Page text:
The financial world can sound very complicated if you don’t understand the terms. In our super simple guide below, we explain some of the basic financial that will help you prepare for your better financial future. It will increase your financial literacy and possibly help you to grow your wealth as well.

The Dummy Guide to everyday financial terms

Oct 30, 2019

The financial world can sound very complicated if you don’t understand the terms. In our super simple guide below, we explain some of the basic financial that will help you prepare for your better financial future. It will increase your financial literacy and possibly help you to grow your wealth as well.

P.S. If you have a financial term you would explained, send us an email by visiting our contact page with your question :-)

Asset

An asset is something with value. It’s worth something. You can sell it for cash or you can keep it to capitalize on its growth potential (possible increase in value). Assets may require a bit of maintenance (costs to ensure its upkeep), but assets cause income or growth in wealth.

Your personal car may have value but it doesn’t supply income and therefore is mostly not classified as an asset. It’s a piece of equipment, a means to an end, something that gets you from A to B. However, an antique vehicle you bought in the hope of reselling at a higher value is an asset.

Annuity

A type of investment that requires monthly deposits for a set number of months (or years). An annuity has a maturity date at which it starts paying a monthly amount into your bank account. You stop making deposits into an annuity when it reaches its maturity date and then capitalize on the monthly payouts.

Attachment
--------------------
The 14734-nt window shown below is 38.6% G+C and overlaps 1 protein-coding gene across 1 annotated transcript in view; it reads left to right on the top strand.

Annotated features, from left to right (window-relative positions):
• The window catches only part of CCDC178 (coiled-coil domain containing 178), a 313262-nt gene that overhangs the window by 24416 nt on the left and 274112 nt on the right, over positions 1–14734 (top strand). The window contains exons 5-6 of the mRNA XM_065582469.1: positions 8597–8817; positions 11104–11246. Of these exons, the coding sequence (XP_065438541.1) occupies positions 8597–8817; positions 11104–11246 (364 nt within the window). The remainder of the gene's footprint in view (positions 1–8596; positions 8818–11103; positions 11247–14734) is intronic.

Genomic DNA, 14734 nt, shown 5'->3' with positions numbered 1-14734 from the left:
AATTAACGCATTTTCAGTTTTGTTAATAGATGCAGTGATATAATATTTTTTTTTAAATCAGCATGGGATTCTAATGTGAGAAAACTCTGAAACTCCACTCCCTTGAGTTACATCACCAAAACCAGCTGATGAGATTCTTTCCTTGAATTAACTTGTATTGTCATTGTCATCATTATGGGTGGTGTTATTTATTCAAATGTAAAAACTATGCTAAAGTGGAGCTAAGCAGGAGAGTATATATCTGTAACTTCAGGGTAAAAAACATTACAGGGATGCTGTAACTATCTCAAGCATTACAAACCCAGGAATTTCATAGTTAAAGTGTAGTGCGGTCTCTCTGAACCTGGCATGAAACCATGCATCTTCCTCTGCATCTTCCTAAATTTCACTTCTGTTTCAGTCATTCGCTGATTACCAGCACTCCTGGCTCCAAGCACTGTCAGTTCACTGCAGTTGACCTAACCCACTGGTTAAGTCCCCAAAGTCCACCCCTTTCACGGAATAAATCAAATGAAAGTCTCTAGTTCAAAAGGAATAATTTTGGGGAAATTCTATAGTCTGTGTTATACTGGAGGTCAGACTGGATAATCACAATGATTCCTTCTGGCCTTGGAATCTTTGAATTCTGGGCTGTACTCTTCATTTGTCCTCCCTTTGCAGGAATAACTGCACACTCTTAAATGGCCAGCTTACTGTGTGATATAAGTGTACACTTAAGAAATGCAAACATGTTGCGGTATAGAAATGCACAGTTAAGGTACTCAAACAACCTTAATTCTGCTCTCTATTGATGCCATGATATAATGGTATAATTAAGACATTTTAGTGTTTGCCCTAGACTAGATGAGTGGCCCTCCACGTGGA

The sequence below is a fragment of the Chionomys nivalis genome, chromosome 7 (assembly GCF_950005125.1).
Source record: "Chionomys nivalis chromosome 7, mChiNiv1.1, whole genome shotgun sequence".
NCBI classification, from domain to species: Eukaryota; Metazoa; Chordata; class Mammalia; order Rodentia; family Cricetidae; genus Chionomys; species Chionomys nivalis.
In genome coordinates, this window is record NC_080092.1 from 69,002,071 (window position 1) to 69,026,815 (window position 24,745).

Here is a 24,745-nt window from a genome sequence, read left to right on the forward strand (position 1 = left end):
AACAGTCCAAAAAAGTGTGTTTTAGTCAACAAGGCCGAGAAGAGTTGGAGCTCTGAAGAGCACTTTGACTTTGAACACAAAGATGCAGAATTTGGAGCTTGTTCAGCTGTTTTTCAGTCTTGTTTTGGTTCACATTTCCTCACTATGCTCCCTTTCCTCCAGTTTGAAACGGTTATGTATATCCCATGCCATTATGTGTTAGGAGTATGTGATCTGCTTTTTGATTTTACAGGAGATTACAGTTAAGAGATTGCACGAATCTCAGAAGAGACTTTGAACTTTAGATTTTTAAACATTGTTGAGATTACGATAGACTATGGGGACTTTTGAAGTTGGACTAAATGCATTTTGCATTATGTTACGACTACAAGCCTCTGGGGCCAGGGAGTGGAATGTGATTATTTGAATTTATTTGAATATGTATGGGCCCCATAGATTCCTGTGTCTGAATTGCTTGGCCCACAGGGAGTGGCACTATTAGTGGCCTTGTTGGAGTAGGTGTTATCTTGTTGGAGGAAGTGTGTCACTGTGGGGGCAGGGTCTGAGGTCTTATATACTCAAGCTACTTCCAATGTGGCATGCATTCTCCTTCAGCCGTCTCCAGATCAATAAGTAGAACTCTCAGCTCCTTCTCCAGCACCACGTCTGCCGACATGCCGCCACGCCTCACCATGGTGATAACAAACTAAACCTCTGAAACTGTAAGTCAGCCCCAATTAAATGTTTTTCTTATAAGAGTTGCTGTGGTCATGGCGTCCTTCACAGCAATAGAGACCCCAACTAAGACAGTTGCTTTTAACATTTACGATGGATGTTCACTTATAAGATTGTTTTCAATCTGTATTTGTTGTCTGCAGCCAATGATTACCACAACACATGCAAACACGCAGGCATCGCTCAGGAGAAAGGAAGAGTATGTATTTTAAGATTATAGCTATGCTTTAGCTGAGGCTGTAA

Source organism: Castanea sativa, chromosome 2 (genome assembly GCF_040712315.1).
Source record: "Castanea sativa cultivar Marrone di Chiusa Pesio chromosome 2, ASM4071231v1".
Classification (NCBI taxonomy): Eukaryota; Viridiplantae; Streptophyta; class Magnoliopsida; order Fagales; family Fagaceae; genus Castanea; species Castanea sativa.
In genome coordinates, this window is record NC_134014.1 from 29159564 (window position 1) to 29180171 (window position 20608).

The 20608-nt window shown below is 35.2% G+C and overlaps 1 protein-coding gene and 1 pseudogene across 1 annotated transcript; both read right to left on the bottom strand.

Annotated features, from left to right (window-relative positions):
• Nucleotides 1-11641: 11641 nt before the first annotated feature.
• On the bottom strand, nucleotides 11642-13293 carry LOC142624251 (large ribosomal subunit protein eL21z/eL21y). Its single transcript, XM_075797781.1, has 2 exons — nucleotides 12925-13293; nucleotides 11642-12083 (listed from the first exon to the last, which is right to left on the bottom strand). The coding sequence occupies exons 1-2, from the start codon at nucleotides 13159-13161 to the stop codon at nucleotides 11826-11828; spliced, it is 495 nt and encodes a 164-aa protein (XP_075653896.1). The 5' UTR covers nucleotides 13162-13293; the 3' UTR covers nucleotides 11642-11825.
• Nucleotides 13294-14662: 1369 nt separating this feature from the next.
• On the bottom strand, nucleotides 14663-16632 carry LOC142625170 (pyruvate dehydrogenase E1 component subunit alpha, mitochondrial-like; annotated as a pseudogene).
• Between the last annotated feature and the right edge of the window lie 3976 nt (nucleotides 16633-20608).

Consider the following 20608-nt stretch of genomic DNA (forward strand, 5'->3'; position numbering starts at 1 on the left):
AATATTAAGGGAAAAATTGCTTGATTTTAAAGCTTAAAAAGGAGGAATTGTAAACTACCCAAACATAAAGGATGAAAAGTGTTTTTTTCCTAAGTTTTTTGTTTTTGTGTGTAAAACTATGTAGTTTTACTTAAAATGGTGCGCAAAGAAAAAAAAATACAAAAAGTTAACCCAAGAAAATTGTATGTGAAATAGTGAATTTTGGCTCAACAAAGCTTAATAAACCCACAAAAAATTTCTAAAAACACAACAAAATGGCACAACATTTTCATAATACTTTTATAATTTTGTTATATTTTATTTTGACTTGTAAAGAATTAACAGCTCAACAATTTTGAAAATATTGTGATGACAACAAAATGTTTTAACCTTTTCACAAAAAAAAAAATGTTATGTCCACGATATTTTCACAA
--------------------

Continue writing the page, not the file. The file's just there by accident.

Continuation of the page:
The payouts are determined by an APR (Annual Percentage Rate) of the total amount you’ve saved over the years of deposits made. The annuity pays out to its beneficiary until the investment is liquidated, sold, or closed down due to stipulations in the annuity agreement (the contract with the company who offers the annuity).

Annual Percentage Rate (APR)

A yearly interest rate charged on either an investment of form of credit. It determines how fast interest accumulates on the investment or debt.

Bankruptcy

A legal procedure that involves a person or business who can’t repay their debt anymore. Most probably because their debt has exceeded the value of their assets and they have lost the ability to make sufficient income. The said party files a petition for their wealth to be measured, evaluated, and eventually used to repay portions of their creditors and debt.

Budget

A combination of income and expenses. A budget usually pertains to a period of time like a year or a month. People and businesses use budgets to regulate their spending and to determine their profitability. Draw up your own budget to make sure you spend less than you earn. In so doing you can grow your wealth.

Capital

Capital is the term used for financial assets in both forms namely assets or equity financing. Financing capital usually refers to the cost of a project. Capital may also be seen as a type of investment into a project.

Collateral

There are two forms of credit called secured debt or unsecured debt. The absence of collateral makes debt unsecured. The presence of collateral makes it a secured debt. Assets or similar things of value can serve as collateral.

People usually submit collateral for their debt to decrease the risks involved for the lender. The lender then offers a lower interest rate which cheapens the borrower’s credit payments.

Compound Interest